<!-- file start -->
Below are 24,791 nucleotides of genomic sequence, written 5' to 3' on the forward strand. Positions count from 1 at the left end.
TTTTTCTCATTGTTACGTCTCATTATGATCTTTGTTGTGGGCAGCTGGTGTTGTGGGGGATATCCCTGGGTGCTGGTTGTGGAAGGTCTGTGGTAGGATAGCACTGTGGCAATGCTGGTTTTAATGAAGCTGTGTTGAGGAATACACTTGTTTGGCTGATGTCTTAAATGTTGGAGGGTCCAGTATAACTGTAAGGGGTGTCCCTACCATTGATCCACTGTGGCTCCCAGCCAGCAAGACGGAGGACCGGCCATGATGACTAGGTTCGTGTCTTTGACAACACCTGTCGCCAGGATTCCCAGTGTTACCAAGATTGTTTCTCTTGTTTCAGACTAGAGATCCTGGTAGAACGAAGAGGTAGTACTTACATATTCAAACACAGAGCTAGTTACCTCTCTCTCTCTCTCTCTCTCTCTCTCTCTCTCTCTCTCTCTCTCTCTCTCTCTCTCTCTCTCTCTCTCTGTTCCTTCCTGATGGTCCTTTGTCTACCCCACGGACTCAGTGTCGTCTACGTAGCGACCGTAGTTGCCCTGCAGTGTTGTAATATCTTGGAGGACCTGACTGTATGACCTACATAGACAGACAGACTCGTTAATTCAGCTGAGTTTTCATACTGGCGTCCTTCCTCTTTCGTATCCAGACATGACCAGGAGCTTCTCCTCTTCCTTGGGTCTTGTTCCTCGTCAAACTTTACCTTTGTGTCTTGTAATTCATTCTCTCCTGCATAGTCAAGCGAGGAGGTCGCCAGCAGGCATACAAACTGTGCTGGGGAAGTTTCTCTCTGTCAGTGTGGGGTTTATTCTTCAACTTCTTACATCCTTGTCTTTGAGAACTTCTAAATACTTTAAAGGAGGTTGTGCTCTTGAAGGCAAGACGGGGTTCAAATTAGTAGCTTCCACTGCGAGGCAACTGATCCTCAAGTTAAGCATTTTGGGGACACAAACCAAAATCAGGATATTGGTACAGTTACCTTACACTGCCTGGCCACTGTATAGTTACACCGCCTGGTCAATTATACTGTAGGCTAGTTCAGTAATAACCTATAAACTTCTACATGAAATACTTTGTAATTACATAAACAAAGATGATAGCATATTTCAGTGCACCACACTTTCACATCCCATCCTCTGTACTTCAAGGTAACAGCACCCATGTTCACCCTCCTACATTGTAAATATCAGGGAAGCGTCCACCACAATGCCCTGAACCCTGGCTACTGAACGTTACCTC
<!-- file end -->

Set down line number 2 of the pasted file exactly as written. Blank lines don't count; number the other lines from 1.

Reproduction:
TTTTTCTCATTGTTACGTCTCATTATGATCTTTGTTGTGGGCAGCTGGTGTTGTGGGGGATATCCCTGGGTGCTGGTTGTGGAAGGTCTGTGGTAGGATAGCACTGTGGCAATGCTGGTTTTAATGAAGCTGTGTTGAGGAATACACTTGTTTGGCTGATGTCTTAAATGTTGGAGGGTCCAGTATAACTGTAAGGGGTGTCCCTACCATTGATCCACTGTGGCTCCCAGCCAGCAAGACGGAGGACCGGCCATGATGACTAGGTTCGTGTCTTTGACAACACCTGTCGCCAGGATTCCCAGTGTTACCAAGATTGTTTCTCTTGTTTCAGACTAGAGATCCTGGTAGAACGAAGAGGTAGTACTTACATATTCAAACACAGAGCTAGTTACCTCTCTCTCTCTCTCTCTCTCTCTCTCTCTCTCTCTCTCTCTCTCTCTCTCTCTCTCTCTCTCTCTCTCTGTTCCTTCCTGATGGTCCTTTGTCTACCCCACGGACTCAGTGTCGTCTACGTAGCGACCGTAGTTGCCCTGCAGTGTTGTAATATCTTGGAGGACCTGACTGTATGACCTACATAGACAGACAGACTCGTTAATTCAGCTGAGTTTTCATACTGGCGTCCTTCCTCTTTCGTATCCAGACATGACCAGGAGCTTCTCCTCTTCCTTGGGTCTTGTTCCTCGTCAAACTTTACCTTTGTGTCTTGTAATTCATTCTCTCCTGCATAGTCAAGCGAGGAGGTCGCCAGCAGGCATACAAACTGTGCTGGGGAAGTTTCTCTCTGTCAGTGTGGGGTTTATTCTTCAACTTCTTACATCCTTGTCTTTGAGAACTTCTAAATACTTTAAAGGAGGTTGTGCTCTTGAAGGCAAGACGGGGTTCAAATTAGTAGCTTCCACTGCGAGGCAACTGATCCTCAAGTTAAGCATTTTGGGGACACAAACCAAAATCAGGATATTGGTACAGTTACCTTACACTGCCTGGCCACTGTATAGTTACACCGCCTGGTCAATTATACTGTAGGCTAGTTCAGTAATAACCTATAAACTTCTACATGAAATACTTTGTAATTACATAAACAAAGATGATAGCATATTTCAGTGCACCACACTTTCACATCCCATCCTCTGTACTTCAAGGTAACAGCACCCATGTTCACCCTCCTACATTGTAAATATCAGGGAAGCGTCCACCACAATGCCCTGAACCCTGGCTACTGAACGTTACCTC